(SOUNDBITE OF YOUTUBE VIDEO, "JAY-Z COVERS 'WE DIDN'T START THE FIRE' BY BILLY JOEL (SPEECH SYNTHESIS)")
AUTOMATED VOICE #1: (Imitating Jay-Z) We didn't start the fire. It was always burning since the world's been turning.
GOBIR: Try telling that to Jay-Z, though. Vocal Synthesis says Jay's company, Roc Nation, filed a takedown request to withdraw the videos from YouTube for copyright infringement. Roc Nation's parent company, Live Nation, didn't respond to our request for comment. YouTube removed the videos for a hot second but then reposted them, which begs the question...
PATRICE PERKINS: Do I think that there was actual copyright infringement in how they used it? Probably not.
GOBIR: Patrice Perkins is an attorney with the Creative Genius Law firm. Even though a person's voice is not covered under U.S. copyright law, courts have ruled that the voice is part of someone's identity, so it can be protected in certain circumstances. Both Bette Midler and Tom Waits have successfully sued when companies used someone imitating their distinctive voices in commercials. And even though Vocal Synthesis is posting their creations for free...
PERKINS: That is the slippery slope for the artist, and that's the danger for the artist who is not aware and maybe not monitoring. And then they look up, and all of a sudden, they're in a General Mills commercial that they didn't perform for.
GOBIR: So what does all this mean for artists who aren't at Jay-Z's level and don't have the clout or the money to protect themselves? Jessica Brown, who goes by Money Maka, is not OK with a deepfakery.
JESSICA BROWN: Because my voice and my face are my property whether it's copyrighted or not. It's like somebody telling you you don't own your own body.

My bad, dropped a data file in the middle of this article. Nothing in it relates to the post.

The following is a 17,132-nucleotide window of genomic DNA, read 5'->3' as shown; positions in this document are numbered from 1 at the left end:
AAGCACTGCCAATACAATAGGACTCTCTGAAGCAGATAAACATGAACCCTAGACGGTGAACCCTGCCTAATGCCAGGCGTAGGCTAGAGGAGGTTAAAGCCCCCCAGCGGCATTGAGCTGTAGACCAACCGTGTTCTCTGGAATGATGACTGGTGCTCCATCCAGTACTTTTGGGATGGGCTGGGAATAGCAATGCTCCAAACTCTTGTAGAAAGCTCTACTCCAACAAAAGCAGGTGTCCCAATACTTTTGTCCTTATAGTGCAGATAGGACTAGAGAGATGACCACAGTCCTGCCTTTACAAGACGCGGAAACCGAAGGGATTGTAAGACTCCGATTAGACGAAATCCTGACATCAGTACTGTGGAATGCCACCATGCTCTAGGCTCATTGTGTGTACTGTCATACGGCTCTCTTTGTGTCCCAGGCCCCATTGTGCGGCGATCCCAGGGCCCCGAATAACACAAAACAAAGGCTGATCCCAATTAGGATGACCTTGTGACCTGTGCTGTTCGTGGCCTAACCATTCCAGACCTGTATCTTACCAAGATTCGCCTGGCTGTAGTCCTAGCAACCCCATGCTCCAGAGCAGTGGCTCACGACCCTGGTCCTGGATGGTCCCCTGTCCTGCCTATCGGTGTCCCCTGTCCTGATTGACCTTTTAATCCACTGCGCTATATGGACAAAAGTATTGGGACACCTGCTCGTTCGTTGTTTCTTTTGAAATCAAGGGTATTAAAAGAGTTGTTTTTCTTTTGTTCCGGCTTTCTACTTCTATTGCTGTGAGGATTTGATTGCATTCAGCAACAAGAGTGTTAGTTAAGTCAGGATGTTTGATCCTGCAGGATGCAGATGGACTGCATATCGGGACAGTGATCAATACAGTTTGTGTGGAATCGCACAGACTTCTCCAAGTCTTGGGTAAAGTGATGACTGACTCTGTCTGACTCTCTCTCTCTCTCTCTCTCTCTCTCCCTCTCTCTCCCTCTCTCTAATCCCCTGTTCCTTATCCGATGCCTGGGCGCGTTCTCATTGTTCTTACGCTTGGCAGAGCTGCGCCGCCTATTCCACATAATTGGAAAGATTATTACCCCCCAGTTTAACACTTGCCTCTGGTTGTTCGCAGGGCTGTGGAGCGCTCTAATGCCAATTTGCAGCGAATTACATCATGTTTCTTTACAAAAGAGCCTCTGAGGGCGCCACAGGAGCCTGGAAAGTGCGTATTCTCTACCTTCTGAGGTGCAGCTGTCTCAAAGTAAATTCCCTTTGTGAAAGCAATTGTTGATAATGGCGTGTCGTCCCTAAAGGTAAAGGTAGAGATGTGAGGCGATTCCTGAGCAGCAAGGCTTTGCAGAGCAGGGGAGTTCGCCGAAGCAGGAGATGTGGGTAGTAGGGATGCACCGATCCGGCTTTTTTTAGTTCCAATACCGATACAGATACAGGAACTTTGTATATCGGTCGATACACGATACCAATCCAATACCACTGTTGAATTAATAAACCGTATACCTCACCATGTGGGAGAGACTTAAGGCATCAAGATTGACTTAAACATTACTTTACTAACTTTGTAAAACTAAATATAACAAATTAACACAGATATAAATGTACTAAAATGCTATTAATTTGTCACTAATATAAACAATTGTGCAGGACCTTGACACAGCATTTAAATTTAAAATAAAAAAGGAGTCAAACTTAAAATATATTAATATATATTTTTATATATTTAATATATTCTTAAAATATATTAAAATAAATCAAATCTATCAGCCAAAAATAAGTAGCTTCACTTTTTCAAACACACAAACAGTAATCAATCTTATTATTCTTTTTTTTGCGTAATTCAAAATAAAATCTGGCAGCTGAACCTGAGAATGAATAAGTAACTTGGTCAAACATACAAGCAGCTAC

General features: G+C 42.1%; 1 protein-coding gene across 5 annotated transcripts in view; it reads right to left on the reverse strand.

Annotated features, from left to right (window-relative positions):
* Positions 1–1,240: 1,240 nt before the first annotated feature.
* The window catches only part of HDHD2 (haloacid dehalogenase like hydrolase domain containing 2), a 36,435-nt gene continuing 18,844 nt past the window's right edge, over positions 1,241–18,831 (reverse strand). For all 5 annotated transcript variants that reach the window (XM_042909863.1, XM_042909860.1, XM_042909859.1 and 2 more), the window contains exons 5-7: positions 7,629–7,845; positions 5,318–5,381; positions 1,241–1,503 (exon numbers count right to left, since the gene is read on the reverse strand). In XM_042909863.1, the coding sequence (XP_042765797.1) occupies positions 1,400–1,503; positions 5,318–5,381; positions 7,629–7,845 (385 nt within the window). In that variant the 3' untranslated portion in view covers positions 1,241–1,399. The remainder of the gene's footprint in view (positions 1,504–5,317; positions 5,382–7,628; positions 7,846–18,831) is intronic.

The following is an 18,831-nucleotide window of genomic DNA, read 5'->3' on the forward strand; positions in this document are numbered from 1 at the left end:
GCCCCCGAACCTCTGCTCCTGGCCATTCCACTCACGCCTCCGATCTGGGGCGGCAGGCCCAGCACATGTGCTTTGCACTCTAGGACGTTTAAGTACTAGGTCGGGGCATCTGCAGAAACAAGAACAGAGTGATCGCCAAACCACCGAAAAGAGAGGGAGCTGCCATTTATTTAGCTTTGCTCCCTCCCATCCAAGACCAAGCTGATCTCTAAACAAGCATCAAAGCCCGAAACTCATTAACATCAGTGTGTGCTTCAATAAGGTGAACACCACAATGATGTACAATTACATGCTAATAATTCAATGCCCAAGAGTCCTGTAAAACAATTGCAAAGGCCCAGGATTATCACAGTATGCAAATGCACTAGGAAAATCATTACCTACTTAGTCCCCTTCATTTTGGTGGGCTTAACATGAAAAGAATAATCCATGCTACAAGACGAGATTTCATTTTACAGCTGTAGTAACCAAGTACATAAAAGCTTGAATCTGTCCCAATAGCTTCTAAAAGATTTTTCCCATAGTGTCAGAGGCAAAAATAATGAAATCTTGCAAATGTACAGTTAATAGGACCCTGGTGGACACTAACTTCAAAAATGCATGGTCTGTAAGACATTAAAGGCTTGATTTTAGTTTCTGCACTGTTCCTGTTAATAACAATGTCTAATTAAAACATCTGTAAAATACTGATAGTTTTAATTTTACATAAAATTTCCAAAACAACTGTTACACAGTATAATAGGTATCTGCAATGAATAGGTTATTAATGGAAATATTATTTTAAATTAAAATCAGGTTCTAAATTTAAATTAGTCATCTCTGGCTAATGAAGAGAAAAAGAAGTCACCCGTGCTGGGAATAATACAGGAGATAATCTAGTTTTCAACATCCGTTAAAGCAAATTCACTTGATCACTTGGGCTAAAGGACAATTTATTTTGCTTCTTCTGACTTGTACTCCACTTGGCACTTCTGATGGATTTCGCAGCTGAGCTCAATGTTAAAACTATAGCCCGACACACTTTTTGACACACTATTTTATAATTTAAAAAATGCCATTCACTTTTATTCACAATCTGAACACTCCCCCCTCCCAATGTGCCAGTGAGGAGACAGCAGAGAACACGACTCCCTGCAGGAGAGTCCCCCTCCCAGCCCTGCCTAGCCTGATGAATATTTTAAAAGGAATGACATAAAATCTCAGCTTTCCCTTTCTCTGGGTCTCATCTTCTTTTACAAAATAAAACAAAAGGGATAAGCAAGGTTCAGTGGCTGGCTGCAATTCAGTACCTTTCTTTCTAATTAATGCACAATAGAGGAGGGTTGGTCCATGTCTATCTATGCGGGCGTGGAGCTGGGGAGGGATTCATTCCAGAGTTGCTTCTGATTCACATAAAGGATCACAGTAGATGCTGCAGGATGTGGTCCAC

GOBIR: Brown worries about what's lost when technology replaces music's raw human energy.
BROWN: I thought the point of making music was to be creative. Everybody has their own spin to their own music. But if robots are making music and they can make any specific genre of music, then what are we even doing at this point?
GOBIR: She's also concerned about appropriation, especially given the history of Black art being used without permission, recognition or compensation. Attorney Patrice Perkins brings it back to Jay-Z.
PERKINS: That is a voice that, no matter what, we know is Jay-Z. It wasn't just a Black voice. Like, it was a specific Black voice that is representative of a culture of people.
GOBIR: Whether you're into it or not, technology that can make people do or say anything is here. And because it changes so fast, the laws are struggling to keep up. So for now at least, it's up to music lovers and makers to try to separate the real from the fake. For NPR News, I'm Nimah Gobir.
(SOUNDBITE OF SONG, "EMPIRE STATE OF MIND")
JAY-Z: (Rapping) Me, I'm out that Bed-Stuy.
KELLY: And that story was produced by YR Media, a national network of young journalists and artists.